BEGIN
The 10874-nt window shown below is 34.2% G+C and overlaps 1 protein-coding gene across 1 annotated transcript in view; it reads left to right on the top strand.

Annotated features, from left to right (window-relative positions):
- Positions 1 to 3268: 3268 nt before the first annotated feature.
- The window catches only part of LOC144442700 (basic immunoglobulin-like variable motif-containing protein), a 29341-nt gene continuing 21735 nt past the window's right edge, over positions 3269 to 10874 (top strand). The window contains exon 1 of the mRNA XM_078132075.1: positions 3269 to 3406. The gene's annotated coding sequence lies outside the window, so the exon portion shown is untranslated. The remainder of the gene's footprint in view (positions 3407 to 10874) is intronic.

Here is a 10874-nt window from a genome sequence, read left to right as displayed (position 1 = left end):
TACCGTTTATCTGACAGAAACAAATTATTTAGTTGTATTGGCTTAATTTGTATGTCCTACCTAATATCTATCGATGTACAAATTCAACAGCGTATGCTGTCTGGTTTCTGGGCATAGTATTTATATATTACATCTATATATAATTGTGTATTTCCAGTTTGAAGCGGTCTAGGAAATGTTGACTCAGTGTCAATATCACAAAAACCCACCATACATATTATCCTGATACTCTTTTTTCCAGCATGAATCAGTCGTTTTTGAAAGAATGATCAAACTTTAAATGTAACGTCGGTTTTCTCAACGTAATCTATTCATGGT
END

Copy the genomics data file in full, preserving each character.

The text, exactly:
The 10874-nt window shown below is 34.2% G+C and overlaps 1 protein-coding gene across 1 annotated transcript in view; it reads left to right on the top strand.

Annotated features, from left to right (window-relative positions):
- Positions 1 to 3268: 3268 nt before the first annotated feature.
- The window catches only part of LOC144442700 (basic immunoglobulin-like variable motif-containing protein), a 29341-nt gene continuing 21735 nt past the window's right edge, over positions 3269 to 10874 (top strand). The window contains exon 1 of the mRNA XM_078132075.1: positions 3269 to 3406. The gene's annotated coding sequence lies outside the window, so the exon portion shown is untranslated. The remainder of the gene's footprint in view (positions 3407 to 10874) is intronic.

Here is a 10874-nt window from a genome sequence, read left to right as displayed (position 1 = left end):
TACCGTTTATCTGACAGAAACAAATTATTTAGTTGTATTGGCTTAATTTGTATGTCCTACCTAATATCTATCGATGTACAAATTCAACAGCGTATGCTGTCTGGTTTCTGGGCATAGTATTTATATATTACATCTATATATAATTGTGTATTTCCAGTTTGAAGCGGTCTAGGAAATGTTGACTCAGTGTCAATATCACAAAAACCCACCATACATATTATCCTGATACTCTTTTTTCCAGCATGAATCAGTCGTTTTTGAAAGAATGATCAAACTTTAAATGTAACGTCGGTTTTCTCAACGTAATCTATTCATGGT